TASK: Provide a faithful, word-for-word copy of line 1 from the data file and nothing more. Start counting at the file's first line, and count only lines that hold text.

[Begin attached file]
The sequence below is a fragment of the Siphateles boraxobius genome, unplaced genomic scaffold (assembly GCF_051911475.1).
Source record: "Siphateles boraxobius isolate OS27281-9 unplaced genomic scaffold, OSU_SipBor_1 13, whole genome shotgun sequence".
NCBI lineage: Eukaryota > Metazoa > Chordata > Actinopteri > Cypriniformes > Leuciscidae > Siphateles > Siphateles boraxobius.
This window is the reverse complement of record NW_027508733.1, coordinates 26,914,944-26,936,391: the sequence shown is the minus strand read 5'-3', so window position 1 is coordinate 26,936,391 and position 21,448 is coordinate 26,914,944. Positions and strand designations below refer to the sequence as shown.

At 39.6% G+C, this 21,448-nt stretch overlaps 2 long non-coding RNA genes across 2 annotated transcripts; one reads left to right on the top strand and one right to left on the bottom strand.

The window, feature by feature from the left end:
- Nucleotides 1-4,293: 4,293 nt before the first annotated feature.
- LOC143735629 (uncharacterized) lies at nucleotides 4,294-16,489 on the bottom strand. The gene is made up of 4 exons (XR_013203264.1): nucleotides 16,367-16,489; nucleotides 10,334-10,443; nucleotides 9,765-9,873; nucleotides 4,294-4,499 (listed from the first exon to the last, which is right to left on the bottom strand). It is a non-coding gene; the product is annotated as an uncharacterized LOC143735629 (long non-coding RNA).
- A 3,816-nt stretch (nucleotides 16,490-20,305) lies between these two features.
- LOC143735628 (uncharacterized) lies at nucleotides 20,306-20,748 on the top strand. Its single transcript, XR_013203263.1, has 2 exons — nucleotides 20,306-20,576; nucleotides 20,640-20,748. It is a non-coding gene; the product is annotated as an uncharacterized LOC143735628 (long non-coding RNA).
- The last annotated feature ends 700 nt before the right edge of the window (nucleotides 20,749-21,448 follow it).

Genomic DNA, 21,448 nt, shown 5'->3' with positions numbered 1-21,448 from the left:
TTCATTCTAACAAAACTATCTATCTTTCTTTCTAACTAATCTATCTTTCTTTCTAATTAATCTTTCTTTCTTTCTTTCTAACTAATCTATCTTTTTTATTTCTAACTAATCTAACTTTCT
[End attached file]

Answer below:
The sequence below is a fragment of the Siphateles boraxobius genome, unplaced genomic scaffold (assembly GCF_051911475.1).